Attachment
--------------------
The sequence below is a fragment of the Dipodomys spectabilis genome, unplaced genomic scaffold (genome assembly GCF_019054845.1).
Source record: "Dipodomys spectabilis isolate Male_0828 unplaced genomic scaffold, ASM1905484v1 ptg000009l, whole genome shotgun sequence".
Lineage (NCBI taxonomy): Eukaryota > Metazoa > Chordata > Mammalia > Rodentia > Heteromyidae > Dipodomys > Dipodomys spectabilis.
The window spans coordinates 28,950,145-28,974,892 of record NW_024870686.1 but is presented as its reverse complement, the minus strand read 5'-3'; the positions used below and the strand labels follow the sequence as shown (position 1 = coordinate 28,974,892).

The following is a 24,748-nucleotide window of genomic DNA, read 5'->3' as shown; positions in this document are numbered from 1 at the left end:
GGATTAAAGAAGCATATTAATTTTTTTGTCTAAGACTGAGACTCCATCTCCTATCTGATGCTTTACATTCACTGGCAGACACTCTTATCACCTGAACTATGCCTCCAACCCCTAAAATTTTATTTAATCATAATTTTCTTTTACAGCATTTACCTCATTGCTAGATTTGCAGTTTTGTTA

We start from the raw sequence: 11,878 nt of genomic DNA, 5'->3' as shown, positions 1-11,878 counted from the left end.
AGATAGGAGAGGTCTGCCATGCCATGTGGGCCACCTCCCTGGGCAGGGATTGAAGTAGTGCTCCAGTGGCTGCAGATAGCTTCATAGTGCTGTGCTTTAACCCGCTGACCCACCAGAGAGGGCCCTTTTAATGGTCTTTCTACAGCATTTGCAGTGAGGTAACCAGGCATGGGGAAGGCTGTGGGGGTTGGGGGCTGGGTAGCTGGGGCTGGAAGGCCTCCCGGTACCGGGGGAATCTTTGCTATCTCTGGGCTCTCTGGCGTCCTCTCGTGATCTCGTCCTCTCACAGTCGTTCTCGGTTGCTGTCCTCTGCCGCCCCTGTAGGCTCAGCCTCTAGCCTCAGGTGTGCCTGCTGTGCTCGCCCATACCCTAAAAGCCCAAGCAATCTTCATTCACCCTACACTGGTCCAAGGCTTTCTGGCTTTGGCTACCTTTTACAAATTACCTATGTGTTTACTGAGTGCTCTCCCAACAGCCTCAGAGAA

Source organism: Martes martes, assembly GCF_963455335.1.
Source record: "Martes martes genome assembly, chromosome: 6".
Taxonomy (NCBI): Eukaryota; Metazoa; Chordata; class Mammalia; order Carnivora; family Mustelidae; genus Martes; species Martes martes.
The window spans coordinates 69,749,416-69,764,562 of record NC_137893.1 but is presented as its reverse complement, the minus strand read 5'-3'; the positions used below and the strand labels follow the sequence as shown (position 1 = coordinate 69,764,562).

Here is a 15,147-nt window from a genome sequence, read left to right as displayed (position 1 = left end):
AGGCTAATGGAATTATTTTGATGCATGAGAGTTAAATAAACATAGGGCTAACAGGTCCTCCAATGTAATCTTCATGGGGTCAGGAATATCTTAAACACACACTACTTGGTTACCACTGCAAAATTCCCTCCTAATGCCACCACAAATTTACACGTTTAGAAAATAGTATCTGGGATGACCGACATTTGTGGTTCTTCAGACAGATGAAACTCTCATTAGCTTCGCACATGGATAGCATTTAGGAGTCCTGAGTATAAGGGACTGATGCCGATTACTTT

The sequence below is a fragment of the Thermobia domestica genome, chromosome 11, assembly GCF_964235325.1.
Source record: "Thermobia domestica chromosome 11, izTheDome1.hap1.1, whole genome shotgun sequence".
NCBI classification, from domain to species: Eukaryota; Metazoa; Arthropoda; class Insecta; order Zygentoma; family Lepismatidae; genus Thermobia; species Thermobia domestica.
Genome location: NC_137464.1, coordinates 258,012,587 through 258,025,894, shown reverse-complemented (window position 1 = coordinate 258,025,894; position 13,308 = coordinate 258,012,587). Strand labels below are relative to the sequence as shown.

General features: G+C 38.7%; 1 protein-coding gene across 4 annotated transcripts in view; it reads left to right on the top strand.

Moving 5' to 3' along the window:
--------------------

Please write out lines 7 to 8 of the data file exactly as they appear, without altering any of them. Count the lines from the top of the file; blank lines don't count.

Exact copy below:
We start from the raw sequence: 11,878 nt of genomic DNA, 5'->3' as shown, positions 1-11,878 counted from the left end.
AGATAGGAGAGGTCTGCCATGCCATGTGGGCCACCTCCCTGGGCAGGGATTGAAGTAGTGCTCCAGTGGCTGCAGATAGCTTCATAGTGCTGTGCTTTAACCCGCTGACCCACCAGAGAGGGCCCTTTTAATGGTCTTTCTACAGCATTTGCAGTGAGGTAACCAGGCATGGGGAAGGCTGTGGGGGTTGGGGGCTGGGTAGCTGGGGCTGGAAGGCCTCCCGGTACCGGGGGAATCTTTGCTATCTCTGGGCTCTCTGGCGTCCTCTCGTGATCTCGTCCTCTCACAGTCGTTCTCGGTTGCTGTCCTCTGCCGCCCCTGTAGGCTCAGCCTCTAGCCTCAGGTGTGCCTGCTGTGCTCGCCCATACCCTAAAAGCCCAAGCAATCTTCATTCACCCTACACTGGTCCAAGGCTTTCTGGCTTTGGCTACCTTTTACAAATTACCTATGTGTTTACTGAGTGCTCTCCCAACAGCCTCAGAGAA